New opinion — a legal error in arbitration is insufficient to upset its result

Whitehead v. Pullman Group — civil / arbitration — affirmance — Fuentes

How’s this for a lucid opening paragraph?

Singer-songwriters John Whitehead and Gene McFadden were “an integral part of the Philadelphia music
scene in the 1970s.” In 2002, appellant David Pullman
approached Whitehead and McFadden about purchasing their
song catalogue. The parties signed a contract but never
finalized the sale. Whitehead and McFadden passed away in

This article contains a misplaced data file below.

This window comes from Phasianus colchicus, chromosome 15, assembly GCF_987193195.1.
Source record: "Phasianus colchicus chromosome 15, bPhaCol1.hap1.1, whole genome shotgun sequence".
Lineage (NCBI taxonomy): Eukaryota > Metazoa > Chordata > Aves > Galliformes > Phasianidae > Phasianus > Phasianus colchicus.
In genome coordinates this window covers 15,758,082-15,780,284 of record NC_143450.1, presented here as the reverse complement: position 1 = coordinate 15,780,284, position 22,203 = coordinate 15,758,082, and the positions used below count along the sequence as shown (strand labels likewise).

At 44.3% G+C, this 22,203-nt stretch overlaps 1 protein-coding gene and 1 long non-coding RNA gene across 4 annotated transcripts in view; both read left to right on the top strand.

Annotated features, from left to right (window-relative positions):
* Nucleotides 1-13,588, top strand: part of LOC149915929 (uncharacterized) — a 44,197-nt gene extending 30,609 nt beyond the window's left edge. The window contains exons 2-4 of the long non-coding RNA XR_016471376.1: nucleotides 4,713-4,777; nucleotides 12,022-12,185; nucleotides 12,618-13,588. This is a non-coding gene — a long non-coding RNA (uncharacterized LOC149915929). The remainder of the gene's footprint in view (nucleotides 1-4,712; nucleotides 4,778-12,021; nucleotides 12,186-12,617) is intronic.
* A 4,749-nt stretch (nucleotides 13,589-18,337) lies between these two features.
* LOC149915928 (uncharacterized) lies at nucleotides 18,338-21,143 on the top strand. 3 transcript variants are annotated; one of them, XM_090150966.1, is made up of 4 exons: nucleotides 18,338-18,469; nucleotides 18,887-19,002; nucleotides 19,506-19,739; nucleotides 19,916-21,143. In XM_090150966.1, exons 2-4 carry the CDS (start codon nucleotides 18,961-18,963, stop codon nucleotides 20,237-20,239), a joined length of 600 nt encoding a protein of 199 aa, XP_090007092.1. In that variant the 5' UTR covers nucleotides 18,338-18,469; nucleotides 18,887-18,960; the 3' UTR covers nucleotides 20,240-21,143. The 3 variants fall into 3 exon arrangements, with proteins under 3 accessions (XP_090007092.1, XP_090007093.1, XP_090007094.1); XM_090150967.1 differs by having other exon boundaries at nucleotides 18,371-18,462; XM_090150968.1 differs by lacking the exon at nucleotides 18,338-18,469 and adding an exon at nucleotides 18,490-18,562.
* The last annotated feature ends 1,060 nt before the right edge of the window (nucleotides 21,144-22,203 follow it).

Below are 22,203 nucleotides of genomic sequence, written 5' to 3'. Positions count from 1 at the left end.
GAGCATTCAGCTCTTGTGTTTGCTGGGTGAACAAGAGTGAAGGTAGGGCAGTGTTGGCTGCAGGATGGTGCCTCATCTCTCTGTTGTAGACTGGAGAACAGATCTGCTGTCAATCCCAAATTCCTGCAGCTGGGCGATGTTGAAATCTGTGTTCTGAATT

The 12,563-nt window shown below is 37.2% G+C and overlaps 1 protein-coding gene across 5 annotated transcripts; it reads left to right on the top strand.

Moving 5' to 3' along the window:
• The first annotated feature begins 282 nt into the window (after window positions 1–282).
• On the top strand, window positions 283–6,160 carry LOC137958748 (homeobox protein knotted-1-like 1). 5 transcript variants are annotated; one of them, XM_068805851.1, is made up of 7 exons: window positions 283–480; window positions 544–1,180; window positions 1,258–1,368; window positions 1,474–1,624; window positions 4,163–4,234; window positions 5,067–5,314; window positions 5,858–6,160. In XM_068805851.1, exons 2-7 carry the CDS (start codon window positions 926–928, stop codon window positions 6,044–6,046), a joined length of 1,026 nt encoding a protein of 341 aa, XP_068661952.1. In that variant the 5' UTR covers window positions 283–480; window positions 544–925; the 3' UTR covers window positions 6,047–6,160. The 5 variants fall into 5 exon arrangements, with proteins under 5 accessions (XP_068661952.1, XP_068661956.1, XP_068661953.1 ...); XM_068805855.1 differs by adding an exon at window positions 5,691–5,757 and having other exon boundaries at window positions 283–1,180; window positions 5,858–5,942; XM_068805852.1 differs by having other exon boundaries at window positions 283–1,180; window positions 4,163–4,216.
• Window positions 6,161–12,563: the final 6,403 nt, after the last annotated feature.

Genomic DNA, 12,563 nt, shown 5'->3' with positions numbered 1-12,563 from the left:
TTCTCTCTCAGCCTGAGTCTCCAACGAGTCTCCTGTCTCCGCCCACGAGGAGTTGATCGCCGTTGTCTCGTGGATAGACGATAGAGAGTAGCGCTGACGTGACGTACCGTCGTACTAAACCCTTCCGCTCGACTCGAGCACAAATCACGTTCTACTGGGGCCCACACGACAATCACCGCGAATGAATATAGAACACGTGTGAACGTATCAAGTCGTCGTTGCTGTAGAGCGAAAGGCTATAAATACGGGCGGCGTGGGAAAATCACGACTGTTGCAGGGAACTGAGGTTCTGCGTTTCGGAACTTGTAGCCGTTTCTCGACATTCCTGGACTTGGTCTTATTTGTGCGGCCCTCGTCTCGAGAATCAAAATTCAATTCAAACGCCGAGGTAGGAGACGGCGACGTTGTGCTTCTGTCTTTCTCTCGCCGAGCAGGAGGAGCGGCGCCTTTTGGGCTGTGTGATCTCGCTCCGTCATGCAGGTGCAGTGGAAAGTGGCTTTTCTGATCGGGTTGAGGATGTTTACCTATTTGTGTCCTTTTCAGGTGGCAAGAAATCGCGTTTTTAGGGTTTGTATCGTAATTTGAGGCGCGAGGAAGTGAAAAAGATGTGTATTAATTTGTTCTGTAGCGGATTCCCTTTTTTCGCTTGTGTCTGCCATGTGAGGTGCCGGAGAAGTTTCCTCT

2004 and 2006, respectively, and Pullman became embroiled
in a series of disputes with their estates over ownership of the
song catalogue. The parties eventually agreed to arbitration.
Pullman, unhappy with the arbitral panel’s ruling, moved in
the District Court to vacate the arbitration award on the
ground that the panel had committed legal errors that made it
impossible for him to present a winning case. The District
Court denied Pullman’s motions, and Pullman now appeals.
Even if we were to agree with Pullman that the arbitrators
misapplied the law—and we do not—legal error alone is not a
sufficient basis to vacate the results of an arbitration.
Accordingly, we will affirm.

Joining Fuentes were Chagares and Greenberg. The case was decided without argument.

UPDATE: Nick Vadala of has the case backstory here.